Some big family businesses have been divesting or restructuring their shareholdings this week; easyJet founder Stelios Haji-Ioannou sold a “symbolic” stake in the airline, while Orascom Construction Industries secured the biggest investment into Egypt since the start of the Arab spring and is now preparing to float on the Dutch stock exchange.
In Europe, easyJet founder Stelios Haji-Ioannou and his brother and sister made a “token disposal of shares” – each selling 200,000 in the airline last week, taking the family's combined holding down to just below 37%.
Although the 200,000 shares only represented 0.34% of Haji-Ioannou’s personal holding, the move was a protest against easyJet board’s plans to add new aircraft to its fleet.
EasyJet announced plans in buy three new planes in October 2012, and it also added many new routes over the course of 2012. The airline also has further plans for expansion.
Haji-Ioannou, who was born into the shipping family that founded Troodos Shipping – one of the largest companies in the Mediterranean in its heyday, founded easyJet in 1995. However, he quit the board in 2010, believing the company’s rapid growth programme was undermining shareholder value for the sake of increased revenue.
In an open letter to shareholders on 21 January, he wrote: “If the board places another order for aircraft, it will destroy shareholder value into the future. If they place such an order now I will be looking to dispose of more of my stake before this happens.”
He finished: “I will be a loyal shareholder for the long term provided management doesn’t squander any more of our cash on new aircraft for at least the next four to five years.”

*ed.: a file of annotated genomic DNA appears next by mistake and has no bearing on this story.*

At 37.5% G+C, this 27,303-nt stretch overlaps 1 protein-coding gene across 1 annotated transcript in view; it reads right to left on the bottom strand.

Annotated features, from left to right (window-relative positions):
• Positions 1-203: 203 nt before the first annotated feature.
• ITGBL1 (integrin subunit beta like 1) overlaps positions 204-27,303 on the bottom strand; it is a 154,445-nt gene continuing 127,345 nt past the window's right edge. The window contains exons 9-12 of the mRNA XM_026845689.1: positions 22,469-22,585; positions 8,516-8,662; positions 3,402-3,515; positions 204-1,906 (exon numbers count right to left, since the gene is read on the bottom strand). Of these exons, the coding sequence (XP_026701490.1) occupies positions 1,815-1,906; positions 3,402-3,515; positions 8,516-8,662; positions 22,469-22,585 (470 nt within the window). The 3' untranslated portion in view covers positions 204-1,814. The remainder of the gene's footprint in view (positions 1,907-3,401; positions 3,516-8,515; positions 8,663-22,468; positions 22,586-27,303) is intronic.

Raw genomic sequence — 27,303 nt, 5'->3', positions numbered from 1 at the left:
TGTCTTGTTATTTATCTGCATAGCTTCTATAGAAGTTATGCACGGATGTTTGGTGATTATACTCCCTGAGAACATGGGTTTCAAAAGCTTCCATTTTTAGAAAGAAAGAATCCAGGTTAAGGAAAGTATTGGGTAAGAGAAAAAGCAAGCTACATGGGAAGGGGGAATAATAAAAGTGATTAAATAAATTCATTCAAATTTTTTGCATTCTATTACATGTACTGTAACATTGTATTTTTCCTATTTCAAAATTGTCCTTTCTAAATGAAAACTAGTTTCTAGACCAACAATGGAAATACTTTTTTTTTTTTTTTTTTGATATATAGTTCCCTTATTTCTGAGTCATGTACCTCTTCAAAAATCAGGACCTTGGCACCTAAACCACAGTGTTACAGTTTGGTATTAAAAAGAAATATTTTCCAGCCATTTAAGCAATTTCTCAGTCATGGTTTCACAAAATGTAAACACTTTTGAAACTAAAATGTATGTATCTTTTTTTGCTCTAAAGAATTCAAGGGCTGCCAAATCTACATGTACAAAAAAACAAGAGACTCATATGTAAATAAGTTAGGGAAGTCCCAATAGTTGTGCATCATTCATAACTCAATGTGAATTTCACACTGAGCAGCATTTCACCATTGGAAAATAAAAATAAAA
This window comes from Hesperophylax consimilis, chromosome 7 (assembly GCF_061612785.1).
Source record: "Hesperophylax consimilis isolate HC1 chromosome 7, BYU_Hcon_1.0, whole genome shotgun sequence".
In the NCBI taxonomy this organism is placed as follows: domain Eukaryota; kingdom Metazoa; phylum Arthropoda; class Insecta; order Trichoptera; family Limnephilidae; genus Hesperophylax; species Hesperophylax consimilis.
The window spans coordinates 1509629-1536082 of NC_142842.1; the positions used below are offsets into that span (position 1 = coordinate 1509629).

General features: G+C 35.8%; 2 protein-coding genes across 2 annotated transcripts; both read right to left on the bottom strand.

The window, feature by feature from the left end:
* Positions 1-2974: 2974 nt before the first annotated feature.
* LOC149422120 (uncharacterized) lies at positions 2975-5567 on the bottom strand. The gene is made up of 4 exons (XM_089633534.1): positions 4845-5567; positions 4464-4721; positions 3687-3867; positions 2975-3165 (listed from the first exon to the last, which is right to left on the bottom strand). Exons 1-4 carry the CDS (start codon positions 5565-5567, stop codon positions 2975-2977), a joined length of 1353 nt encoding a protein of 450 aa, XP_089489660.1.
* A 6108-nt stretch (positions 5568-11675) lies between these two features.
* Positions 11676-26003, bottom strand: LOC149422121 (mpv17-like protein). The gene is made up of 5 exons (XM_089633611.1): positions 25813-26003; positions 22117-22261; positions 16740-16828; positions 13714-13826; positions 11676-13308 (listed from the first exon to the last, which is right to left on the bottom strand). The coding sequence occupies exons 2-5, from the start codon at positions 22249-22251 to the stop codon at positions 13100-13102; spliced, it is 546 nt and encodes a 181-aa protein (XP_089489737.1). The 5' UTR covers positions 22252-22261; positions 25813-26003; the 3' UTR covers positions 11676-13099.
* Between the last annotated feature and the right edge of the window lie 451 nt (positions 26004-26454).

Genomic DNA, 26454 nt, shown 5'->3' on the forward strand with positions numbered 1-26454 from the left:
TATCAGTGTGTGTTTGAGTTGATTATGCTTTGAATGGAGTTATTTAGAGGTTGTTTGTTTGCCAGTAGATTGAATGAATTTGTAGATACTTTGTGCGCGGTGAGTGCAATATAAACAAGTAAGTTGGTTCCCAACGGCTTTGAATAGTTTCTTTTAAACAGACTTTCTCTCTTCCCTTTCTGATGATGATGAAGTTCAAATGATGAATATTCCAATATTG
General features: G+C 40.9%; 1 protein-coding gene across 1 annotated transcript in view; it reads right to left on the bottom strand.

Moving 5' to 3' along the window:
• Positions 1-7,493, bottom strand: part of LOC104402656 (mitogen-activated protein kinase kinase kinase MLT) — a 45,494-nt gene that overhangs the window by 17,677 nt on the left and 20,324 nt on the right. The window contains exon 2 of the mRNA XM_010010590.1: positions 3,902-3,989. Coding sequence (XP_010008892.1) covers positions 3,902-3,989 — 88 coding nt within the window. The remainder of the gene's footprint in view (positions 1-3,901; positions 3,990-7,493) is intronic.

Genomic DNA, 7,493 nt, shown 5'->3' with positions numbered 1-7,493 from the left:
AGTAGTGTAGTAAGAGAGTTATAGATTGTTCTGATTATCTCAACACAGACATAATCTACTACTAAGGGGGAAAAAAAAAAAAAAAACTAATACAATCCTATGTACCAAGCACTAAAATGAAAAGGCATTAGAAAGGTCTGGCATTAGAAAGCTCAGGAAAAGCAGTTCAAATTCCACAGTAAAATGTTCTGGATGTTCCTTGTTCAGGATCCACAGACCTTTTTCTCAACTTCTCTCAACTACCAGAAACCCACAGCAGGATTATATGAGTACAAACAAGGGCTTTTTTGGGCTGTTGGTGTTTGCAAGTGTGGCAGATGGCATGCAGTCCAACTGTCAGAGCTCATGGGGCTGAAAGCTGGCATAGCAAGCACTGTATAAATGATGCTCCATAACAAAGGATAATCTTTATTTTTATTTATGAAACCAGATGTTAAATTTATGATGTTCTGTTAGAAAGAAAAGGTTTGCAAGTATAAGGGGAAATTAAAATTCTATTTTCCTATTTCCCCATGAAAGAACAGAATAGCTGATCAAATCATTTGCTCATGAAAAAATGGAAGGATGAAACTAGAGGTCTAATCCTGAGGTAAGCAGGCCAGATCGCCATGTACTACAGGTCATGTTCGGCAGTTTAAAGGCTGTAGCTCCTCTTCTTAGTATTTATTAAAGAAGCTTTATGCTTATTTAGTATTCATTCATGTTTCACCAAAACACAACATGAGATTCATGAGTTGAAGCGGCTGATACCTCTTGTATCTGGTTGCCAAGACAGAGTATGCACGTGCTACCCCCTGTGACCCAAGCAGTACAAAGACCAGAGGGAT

EasyJet declined to comment on the letter.
In Egypt, Orascom Construction Industries – controlled by the Sawiris family – announced on 18 January it had raised $2 billion (€1.5 billion) from international investors. Half of this sum comes from Cascade Investments, which is owned by a trio of US investors – Bill Gates, Southeastern Asset Management and Davis Selected Advisers.
OCI will use the cash to restructure itself financially, moving all its shareholders’ holdings into its Amsterdam-based fertiliser and investment subsidiary OCI NV. Under the plans, the group will move its listing in Egypt to Amsterdam, where it will trade on the Euronext stock exchange. OCI NV will offer to acquire all of the global depositary receipts in the overall OCI group sold through international bank branches. They will also issue a mandatory tender to acquire all of the ordinary shares in OCI Group that are traded on the Egyptian stock exchange, EGX.
The GDRs and shares will be exchanged for shares in OCI NV, or bought back at $43 per share. The $2 billion investment will be used to fund the share buyback and to further the company's growth strategy. The Sawiris family’s holding will remain at its current level of 60% following the restructure.
In a statement, OCI said the move “will allow the company deeper access to capital markets”, but commentators have speculated that OCI Group made the move due to the falling levels of foreign direct investment in Egypt following recent political upheaval. A spokesperson for the group told CampdenFB: “OCI NV intends to maintain its presence on the EGX, either through the current listing if liquidity thresholds are met, or through an Egyptian depository receipts programme.”
Second-gen Nassef Sawiris, chief executive of OCI Group, added in the statement: OCI's existing Egyptian operational headquarters, assets and 45,000 Egyptian employees comprising half of the group's global employee base stand to benefit from our expanded access to capital. We expect our new profile to positively impact the group's ability to expand into Egypt and pursue its growth strategy."